|Manly men with manly buns|
|Taking in the sun setting over the Ayeyarwady River|
It’s a funny experience to find yourself in the middle of a fashion trend when your entrance to the world was actually based on laziness. Well, more so, your entrance was actually based on your favorite skateboarder's influence as a kid. Alas, sometimes you are incidentally hip. For those who have experienced said phenomena, this is a time to milk your coolness for as long as it lasts. While I’m definitely enjoying the social repercussions of the man bun rage, as a person who loves to tell travel stories, it’s a great opportunity share the cherished tale of my last haircut.
On a hot and sweaty day in 2012, sometime around September, I decided to cut my hair. At the time, I did not realize this would be a milestone. In fact, it was pretty similar to the day previous and what would inevitably be the next day. That is to say, though, at the time I was traveling via cargo ship down the Ayeyarwady River in Myanmar. My companions at the time were people I had met only days prior. One was German, who I would grow to disdain and bid adieu to with the travel version of an Irish goodbye , and one was Australian, who has grown into a lifelong friend. The stage was set and the floor ready for the most epic haircut tale of all time!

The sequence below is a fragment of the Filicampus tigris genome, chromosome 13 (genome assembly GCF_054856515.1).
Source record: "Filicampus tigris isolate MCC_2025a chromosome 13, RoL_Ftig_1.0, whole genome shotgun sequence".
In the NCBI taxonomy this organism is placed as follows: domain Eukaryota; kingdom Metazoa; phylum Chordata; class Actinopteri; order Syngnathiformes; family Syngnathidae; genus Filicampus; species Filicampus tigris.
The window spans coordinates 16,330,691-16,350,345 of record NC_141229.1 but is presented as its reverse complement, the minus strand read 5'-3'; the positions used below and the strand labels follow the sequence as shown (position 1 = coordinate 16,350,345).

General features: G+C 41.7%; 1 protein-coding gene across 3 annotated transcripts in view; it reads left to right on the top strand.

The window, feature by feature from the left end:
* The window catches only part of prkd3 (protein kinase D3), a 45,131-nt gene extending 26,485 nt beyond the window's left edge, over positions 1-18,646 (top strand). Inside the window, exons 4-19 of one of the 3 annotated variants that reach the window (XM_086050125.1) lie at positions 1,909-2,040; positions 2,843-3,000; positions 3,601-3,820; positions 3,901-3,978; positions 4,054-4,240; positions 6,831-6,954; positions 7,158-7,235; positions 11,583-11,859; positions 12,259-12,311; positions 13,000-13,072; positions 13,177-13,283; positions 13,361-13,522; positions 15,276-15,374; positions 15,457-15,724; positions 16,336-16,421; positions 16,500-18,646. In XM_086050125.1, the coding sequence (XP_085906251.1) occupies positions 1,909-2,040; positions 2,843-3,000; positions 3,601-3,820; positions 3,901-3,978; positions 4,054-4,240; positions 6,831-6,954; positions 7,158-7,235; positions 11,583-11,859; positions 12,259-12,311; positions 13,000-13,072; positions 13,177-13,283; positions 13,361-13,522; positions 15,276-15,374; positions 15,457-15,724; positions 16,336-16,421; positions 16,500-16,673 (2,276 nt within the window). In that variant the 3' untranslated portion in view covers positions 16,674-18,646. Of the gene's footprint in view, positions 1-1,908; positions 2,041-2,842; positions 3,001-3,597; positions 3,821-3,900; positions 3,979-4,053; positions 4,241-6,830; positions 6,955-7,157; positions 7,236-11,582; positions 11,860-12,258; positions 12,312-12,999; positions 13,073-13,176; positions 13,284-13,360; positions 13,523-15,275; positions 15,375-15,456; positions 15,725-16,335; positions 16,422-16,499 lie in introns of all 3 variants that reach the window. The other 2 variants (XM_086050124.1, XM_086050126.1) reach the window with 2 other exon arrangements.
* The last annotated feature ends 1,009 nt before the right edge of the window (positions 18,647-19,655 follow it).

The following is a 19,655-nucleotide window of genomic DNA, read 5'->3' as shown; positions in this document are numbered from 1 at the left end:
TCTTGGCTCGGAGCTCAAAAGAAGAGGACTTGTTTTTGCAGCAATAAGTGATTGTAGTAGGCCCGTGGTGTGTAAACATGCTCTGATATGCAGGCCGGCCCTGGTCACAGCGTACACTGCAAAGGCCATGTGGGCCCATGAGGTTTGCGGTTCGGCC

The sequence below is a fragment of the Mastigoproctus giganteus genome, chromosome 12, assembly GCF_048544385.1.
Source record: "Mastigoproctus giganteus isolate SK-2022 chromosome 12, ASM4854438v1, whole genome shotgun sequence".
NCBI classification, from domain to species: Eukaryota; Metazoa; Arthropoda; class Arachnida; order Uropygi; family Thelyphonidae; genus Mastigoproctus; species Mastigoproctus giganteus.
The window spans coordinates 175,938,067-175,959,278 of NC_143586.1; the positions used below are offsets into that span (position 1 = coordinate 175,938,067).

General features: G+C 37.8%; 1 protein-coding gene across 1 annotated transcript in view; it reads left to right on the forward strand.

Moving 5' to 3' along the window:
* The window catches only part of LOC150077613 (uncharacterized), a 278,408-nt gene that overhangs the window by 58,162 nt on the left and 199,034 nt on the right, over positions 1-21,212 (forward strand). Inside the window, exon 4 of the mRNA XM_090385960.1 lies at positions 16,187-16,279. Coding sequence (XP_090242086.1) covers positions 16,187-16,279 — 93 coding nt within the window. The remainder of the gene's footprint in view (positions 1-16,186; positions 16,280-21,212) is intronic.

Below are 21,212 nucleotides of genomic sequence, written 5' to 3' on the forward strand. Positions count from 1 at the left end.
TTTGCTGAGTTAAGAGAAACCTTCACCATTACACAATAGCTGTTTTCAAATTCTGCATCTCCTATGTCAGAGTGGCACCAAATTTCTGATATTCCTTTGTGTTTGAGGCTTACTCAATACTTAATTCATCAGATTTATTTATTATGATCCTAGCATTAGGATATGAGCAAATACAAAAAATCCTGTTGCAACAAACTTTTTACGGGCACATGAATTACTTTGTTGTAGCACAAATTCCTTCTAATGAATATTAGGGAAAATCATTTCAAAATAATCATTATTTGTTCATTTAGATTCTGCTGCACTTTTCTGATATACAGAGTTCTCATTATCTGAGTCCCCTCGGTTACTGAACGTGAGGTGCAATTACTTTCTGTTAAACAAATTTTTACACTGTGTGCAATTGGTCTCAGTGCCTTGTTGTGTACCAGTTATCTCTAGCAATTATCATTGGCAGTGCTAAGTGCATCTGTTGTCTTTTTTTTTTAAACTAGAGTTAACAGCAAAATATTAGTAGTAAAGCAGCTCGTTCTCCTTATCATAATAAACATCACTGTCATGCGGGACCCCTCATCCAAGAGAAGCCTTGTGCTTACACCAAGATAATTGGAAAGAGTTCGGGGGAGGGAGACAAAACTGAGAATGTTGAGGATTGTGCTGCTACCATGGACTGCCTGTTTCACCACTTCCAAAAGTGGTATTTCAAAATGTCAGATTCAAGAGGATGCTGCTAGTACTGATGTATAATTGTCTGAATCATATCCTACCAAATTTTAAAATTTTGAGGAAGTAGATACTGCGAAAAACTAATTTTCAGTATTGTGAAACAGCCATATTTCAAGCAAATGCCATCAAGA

On this particular day, we found ourselves in the small river town known as Bhamo. We had met previously under the spell of a French Canadian traveler who convinced us (with utter ease) to literally hop up off our seats in a guest in Mandalay, and participate in a 24-hour, rickety wooden train ride to the northern most tourist-friendly city known as Myitkyina. He had been entranced by the tales of a beautiful girl from the Maldives reporting on military installments there, and his enthusiasm quickly poured over us. In 2012, only certain places were open to tourists. We had met other travelers who boasted tales of being arrested, leading to hefty transportation fees from their temporary lock up to Yangon to be expelled from the country, only to come back a few months later and attempt the same trip. For us, Myitkyina and a multiple-day boat ride back to Mandalay sounded like as much adventure as we could take.
|The view from the rickety train|
After spending a few days trying to retrace our muse's footsteps, the French Canadian was at the end of his visa, and myself, the Aussie, and the horrible German were ready to travel down the river. To get to Bhamo, we somehow ended up on a cargo ship. It was empty besides the crew, us, and a boatload (get it?) of packaged merchandise. With this being a cargo ship, there weren’t extra sleeping compartments, so the three of us staked claim on the main deck, and pooled together our warm clothes and travel blankets to make ourselves cosy. Much like the other days in Myanmar, this experience was one to remember.